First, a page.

Monday, June 9, 2008

Youngblood - Race and destination


Youngblood
Race and destination
By Betheena C. Dizon
Philippine Daily InquirerFirst Posted 00:57:00 06/05/2008


I am hardly moved by what I see on television.


But there was this particular scene that really touched me to the core: Marc Nelson and Rovilson Fernandez running toward the final pit stop in “The Amazing Race Asia Season 2,” carrying the Philippine flag. What struck me about this scene was that these guys made it a point to show the world that as they competed, they were thinking not only of themselves but of this country as well. And to think that Nelson does not even have a drop of Filipino blood in his veins! It seemed to me that he was also running the race for the country that he had adopted as his own. These guys have not forgotten the Philippines at all. But the realization also made me sad because, today, there are quite a lot of Filipinos who have forgotten their own country.


In this age of Filipino diaspora, there are quite a number of our countrymen who seem to be intent on forgetting not only their land of birth but also their nation’s heritage. I know this for a fact because my mother was at the receiving end of a diatribe from an acerbic “ex-Filipino.” She slammed my mom for choosing to live in the Philippines, trying to make it better. The woman is now a naturalized American citizen; and by her looks, my mother said, she had exhausted every opportunity to make herself look like an American. I am saddened by the fact that there are people like her who have chosen to forget their origins. Upon arriving in a prosperous and ultra-modern city, usually in the United States or in some European country, they begin to erase from their minds their Filipino heritage. They work hard to imitate the accent of the people living there; they have their noses “re-done” just to remove what is more often than not a “trademark” of Filipinos; and do other stuff that would make them look more and more fair-skinned. Basically, they begin to systematically change their outward appearance, thinking that their Filipino identity will vanish along with it. But what they do not realize is that no matter how hard they change their appearance, it stays—and will stay—with them until the day they die.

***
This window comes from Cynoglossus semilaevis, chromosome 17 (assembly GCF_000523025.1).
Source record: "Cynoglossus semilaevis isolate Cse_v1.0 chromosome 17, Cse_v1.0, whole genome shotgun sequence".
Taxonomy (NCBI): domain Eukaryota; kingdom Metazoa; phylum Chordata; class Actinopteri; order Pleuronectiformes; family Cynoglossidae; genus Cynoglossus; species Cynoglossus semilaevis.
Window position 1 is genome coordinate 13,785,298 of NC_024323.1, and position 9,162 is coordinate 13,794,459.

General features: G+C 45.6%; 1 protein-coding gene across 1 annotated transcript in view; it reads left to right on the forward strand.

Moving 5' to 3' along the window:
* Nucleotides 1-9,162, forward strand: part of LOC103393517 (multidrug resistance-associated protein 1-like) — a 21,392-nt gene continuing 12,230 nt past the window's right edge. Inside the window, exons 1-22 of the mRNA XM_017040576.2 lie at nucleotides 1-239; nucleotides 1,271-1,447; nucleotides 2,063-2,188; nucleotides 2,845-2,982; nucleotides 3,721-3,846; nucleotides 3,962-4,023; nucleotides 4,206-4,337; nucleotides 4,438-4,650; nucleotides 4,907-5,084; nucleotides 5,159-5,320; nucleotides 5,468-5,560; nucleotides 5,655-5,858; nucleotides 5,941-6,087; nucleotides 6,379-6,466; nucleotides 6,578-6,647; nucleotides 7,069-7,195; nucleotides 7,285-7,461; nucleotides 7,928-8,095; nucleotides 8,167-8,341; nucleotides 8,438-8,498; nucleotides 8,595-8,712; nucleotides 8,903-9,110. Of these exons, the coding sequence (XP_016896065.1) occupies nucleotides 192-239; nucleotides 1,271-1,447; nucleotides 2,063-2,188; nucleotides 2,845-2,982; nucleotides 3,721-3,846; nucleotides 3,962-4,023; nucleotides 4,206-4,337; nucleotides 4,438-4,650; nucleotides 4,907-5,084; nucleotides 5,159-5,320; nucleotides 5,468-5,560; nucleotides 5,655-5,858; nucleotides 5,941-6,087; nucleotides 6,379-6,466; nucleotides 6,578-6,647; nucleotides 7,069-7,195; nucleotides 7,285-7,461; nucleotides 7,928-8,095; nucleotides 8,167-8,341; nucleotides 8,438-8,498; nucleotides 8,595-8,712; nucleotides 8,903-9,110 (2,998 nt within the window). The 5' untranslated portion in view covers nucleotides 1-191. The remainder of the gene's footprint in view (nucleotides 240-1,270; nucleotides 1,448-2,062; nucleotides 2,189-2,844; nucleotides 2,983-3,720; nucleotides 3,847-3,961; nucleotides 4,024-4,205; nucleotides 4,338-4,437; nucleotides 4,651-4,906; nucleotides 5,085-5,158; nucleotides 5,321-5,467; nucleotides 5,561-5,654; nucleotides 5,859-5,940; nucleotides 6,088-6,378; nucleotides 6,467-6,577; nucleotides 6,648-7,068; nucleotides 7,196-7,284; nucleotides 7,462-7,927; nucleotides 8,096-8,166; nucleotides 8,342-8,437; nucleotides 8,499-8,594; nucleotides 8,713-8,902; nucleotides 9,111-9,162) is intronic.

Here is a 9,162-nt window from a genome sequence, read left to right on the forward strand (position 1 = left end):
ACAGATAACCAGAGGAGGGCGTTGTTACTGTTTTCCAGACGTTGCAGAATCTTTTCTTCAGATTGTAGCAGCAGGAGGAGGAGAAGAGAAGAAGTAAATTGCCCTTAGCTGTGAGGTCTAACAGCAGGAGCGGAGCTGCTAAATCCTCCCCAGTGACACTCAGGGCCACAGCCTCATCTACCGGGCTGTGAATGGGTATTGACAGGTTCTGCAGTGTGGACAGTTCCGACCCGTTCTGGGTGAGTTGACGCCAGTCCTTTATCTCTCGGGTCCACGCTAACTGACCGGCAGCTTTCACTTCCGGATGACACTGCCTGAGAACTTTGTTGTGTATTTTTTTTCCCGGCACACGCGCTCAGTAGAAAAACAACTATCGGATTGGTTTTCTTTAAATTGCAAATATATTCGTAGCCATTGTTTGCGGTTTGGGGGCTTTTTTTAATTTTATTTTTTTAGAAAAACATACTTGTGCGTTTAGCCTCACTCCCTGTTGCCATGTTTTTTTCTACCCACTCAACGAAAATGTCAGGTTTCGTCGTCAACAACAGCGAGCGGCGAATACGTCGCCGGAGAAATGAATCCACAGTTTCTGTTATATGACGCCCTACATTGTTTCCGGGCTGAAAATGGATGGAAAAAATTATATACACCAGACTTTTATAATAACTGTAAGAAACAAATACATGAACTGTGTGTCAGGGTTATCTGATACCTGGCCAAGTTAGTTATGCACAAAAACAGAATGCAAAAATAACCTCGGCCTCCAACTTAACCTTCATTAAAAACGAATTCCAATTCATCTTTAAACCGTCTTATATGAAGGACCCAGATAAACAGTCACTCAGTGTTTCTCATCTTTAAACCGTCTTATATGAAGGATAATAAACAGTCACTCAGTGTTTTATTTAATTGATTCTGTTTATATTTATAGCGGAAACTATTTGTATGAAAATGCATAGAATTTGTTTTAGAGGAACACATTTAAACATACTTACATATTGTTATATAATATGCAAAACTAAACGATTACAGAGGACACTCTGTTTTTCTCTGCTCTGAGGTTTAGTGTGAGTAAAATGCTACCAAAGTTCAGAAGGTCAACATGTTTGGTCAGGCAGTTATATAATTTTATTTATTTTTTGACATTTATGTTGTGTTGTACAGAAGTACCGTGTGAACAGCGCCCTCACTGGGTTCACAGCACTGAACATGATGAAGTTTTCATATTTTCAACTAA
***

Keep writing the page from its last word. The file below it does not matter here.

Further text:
Where we come from defines who we are and what we will become. Our present selves are the results of all that we have been through. We are products of our heritage, the hardships, the trials, and all that we have grown accustomed to. If we are strong now, it is because the storms of life that buffeted us have made us sturdier to withstand anything that may come our way. If we are weak, it may be because we have chosen not to fight life’s vicissitudes or to learn the lessons that life has been teaching us.


And we are the people that what we are now because we have been raised in a culture that is full of incredible contradictions. We are God-fearing but we tolerate corruption because it has already become an accepted part of the bureaucracy. We are a kind people but have grown apathetic to the plight of poor kids living in the streets. We profess to be poor but we have unashamedly wasted—and continue to waste—our natural resources which take a long time for Mother Earth to replenish. But despite these contradictions, it is a fact that we Filipinos are among the nicest, most polite and most caring people in Asia and, possibly, in the world.